Sure, there’s plenty on the news 24/7 to give most folks pause, but in the world of cars, life goes on, usually happily. That’s been affirmed by new market research released this week by SEMA, the Specialty Equipment Market Association, which represents the North American automotive aftermarket industry, which totals close to $48 billion annually. In the interest of full disclosure, I’m a regular author at PRI Magazine, which covers the motorsport element of SEMA, dealing with hardcore parts for racers. According to SEMA’s Spring 2022 assessment of the industry, driven in part by members’ expectations, 75 percent of aftermarket manufacturers, 68 percent of parts distributors and 53 percent of retailers at the boots-on-the-ground level say that their business prospects have improved markedly since the pandemic. SEMA tracks this kind of stuff very closely and its numbers are reliable.
All that said, SEMA members still pointed to ongoing concerns over lingering pandemic-related supply shortages, continuing inflation, economic uncertainty and the war in Ukraine as issues going forward. The 70-page report, issued by SEMA’s internal researchers, still noted that members forecast continued sales growth at the retail level, consumer plans to continue spending and traveling on automotive-related events, and – no surprise here – an ongoing challenge filling vacant positions at their firms with qualified candidates. Regarding supplies, which have been especially critical for manufacturers of racing and specialty tires, most of the retailers surveyed believe the shortfalls won’t completely go away until sometime in 2023.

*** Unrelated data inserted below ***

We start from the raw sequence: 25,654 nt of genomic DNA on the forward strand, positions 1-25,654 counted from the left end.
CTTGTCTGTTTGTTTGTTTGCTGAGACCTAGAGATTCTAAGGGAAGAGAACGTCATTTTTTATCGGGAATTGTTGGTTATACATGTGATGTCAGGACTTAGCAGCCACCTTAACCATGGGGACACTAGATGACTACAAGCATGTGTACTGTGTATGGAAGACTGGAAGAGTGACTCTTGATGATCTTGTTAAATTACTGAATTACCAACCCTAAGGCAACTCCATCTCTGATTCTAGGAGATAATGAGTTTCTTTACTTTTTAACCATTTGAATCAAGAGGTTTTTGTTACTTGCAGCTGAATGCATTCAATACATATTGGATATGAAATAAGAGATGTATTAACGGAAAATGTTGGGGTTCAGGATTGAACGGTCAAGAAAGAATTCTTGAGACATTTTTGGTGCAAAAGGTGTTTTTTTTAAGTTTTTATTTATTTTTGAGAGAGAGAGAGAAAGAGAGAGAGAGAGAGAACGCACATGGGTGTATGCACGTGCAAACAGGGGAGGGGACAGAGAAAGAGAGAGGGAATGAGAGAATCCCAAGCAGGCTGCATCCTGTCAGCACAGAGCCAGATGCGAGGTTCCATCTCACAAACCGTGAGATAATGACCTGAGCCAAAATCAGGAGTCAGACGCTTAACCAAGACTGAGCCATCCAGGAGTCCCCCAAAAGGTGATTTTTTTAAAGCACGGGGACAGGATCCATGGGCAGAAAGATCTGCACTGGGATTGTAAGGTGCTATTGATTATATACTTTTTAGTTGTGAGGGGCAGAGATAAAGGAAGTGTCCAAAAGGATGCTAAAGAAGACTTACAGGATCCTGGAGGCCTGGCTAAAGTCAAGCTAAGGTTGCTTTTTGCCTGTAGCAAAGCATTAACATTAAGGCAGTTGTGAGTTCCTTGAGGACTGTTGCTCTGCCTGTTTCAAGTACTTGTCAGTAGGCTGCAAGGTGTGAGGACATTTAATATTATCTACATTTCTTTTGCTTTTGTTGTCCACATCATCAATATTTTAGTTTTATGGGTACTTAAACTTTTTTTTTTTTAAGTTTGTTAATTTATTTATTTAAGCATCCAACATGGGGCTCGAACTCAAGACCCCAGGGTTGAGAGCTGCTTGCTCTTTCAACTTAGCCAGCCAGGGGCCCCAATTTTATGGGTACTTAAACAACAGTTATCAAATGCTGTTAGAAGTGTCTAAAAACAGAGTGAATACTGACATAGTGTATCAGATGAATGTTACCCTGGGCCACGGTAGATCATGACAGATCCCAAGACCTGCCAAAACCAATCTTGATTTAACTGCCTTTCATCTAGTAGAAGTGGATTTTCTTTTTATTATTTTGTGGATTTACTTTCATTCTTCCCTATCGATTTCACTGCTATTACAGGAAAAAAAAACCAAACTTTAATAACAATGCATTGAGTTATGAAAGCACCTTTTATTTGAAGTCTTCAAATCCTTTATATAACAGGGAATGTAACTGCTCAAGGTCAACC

There’s high technology, advanced automotive thinking, and then there’s the stuff that emanates from the fertile minds at Mercedes-Benz. After introducing its hand-built – that’s no lie, the engines are assembled by individual tech teams just like Pontiac once specially built the Super Duty monsters – M139l performance engine in an SL-Class roadster, Mercedes-Benz and its tuning gurus at AMG have transplanted this innovative powertrain into a proper sedan to create the Mercedes-AMG C 43, as its officially called, a compactly sized way to create all the mayhem you can handle.
If you’ve got a real hankering to go out in traffic and play Lewis Hamilton, the C 43 may be just your ideal prescription. It uses induction technology lifted directly from Mercedes-Benz’s powertrains in Formula 1, under which the turbocharger is driven directly by the same 48-volt electrically supply that belt-feeds the starter motor and alternator. The electric motor boosts, pardon the pun, the turbocharger under maximum load, boosting the engine’s normal output of 402 horsepower by another 13. This is a very serious sedan, outfitted with standard rear-wheel steering, 4MATIC all-wheel drive with rear-oriented torque distribution and a nine-speed automatic transmission. The M139l, the last “I” indicating its longitudinal layout, is the world’s first series-production automotive engine fitted with an electric-gas turbo drive. Checks a lot of boxes for us, and maybe for you.